I always look forward to the bearded iris when they start blooming in early June. Their bold flowers and leaves add a great dramatic element to the garden.
The versatility and beauty of the iris have made them popular for centuries. They were an important part of classic Greek culture and mythology. The classic French fleur-de-lis is thought to be a stylized iris. Iris roots were easy to carry from place to place and traveled far and wide with settlers in a number of cultures.
Bearded irises are the most popular and widely planted variety. The term “beard” refers to hairs that stand up on the top of the three drooping petallike sepals or “falls” that hang from the base of the flower. The bearded iris come in a surprising range of sizes from 3- to 4-foot-tall plants down to 6- to 8-inch dwarfs. The taller varieties are perfect for the back of borders, while the smaller varieties add spiky interest to the middle and front of plantings.
Bearded iris and their close cousins the beardless iris all grow from a fleshy root called a rhizome. The rhizome grows right at the surface of the ground and actually projects a little above it. The straplike leaves grow from one end of the rhizome. Each year the plant grows a new root and the clump slowly expands and can become quite large. They will grow in a wide range of soil conditions and fertility levels. Once established, they are fairly drought tolerant which makes them perfect for the back of a border where the sprinkler might not reach completely. They are very hardy and deer and pest resistant.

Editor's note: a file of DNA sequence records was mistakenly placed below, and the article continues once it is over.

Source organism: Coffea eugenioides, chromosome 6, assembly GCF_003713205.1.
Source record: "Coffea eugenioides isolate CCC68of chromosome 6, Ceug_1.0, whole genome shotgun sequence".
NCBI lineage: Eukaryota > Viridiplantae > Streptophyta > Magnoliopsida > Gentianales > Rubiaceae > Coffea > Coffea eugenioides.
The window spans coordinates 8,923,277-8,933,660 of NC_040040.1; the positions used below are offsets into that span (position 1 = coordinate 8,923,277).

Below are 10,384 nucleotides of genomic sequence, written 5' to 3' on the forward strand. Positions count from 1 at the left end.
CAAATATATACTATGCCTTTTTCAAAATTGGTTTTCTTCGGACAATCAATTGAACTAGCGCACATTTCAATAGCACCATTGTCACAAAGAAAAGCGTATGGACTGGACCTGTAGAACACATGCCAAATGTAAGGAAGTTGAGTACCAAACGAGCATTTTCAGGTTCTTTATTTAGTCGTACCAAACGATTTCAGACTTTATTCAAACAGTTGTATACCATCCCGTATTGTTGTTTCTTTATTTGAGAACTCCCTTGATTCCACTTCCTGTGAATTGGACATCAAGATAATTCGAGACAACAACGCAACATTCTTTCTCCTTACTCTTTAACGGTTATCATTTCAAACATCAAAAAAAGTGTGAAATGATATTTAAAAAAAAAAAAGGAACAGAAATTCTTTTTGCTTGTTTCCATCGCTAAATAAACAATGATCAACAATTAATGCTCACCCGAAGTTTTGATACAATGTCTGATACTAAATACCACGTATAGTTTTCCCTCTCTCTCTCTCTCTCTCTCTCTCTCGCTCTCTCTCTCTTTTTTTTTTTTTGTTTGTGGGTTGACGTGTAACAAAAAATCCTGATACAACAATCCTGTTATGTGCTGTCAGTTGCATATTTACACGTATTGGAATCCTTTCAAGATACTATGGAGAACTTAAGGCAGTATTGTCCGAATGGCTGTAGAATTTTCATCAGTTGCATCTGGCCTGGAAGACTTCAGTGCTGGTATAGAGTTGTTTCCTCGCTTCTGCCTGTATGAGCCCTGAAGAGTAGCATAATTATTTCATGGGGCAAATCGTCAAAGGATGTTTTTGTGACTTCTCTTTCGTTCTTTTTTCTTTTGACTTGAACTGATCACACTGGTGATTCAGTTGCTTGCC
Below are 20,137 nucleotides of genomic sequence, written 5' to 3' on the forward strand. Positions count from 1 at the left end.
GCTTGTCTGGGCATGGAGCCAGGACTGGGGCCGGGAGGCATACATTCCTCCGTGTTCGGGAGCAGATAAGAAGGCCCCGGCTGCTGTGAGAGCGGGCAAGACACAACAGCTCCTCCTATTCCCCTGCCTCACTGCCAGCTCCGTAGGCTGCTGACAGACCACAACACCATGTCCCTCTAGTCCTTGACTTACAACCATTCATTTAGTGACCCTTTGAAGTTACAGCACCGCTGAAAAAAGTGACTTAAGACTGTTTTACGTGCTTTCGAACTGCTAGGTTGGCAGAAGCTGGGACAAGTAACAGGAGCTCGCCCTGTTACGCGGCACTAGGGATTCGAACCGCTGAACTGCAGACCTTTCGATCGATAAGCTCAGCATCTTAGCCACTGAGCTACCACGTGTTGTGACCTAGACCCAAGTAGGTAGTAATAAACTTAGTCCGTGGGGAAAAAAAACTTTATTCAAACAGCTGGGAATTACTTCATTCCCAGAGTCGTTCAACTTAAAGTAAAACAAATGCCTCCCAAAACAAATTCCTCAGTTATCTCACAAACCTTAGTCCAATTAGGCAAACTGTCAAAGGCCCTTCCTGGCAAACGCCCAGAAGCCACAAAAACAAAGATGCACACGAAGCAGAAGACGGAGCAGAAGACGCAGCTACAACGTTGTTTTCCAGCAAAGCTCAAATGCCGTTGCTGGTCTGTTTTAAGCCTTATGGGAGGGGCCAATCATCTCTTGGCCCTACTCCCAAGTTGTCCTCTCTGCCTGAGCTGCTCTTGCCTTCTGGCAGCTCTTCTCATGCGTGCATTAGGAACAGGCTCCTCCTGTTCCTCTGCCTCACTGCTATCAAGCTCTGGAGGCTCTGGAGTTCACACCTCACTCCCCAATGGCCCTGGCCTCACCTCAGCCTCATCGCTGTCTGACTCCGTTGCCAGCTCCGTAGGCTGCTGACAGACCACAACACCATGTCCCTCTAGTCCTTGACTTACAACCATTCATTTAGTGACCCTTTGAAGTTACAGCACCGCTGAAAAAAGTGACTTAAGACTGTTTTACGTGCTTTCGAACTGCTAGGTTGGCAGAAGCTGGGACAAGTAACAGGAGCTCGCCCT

Irises need about two months of rest after blooming before they can be divided in late July through late August. This allows them time to store up reserves for next year. Clumps usually need dividing every four or five years to keep them blooming profusely.
To divide a clump, work it out of the ground with a spading fork or shovel, being careful not to break too many of the large rhizomes. Divide it keeping the largest whiter roots from the outside of the clump. Cut the foliage back by two-thirds.
The biggest mistake gardeners make when planting iris is planting them too deep. Dig a hole 6 inches deep and twice as wide as the rhizome is long. Mound up a hill of soil in the middle of the hole and set the rhizome on it so that the top is at or slightly above the soil surface. Spread the smaller roots out and down a little in the hole before filling the dirt into the whole. The top of the rhizome should be at the soil surface.
Irises are usually available in the garden centers and catalogs by early August. Look for firm, white roots with no nicks or dings. They should not look dried out. There should be a healthy set of smaller roots coming off the main rhizome.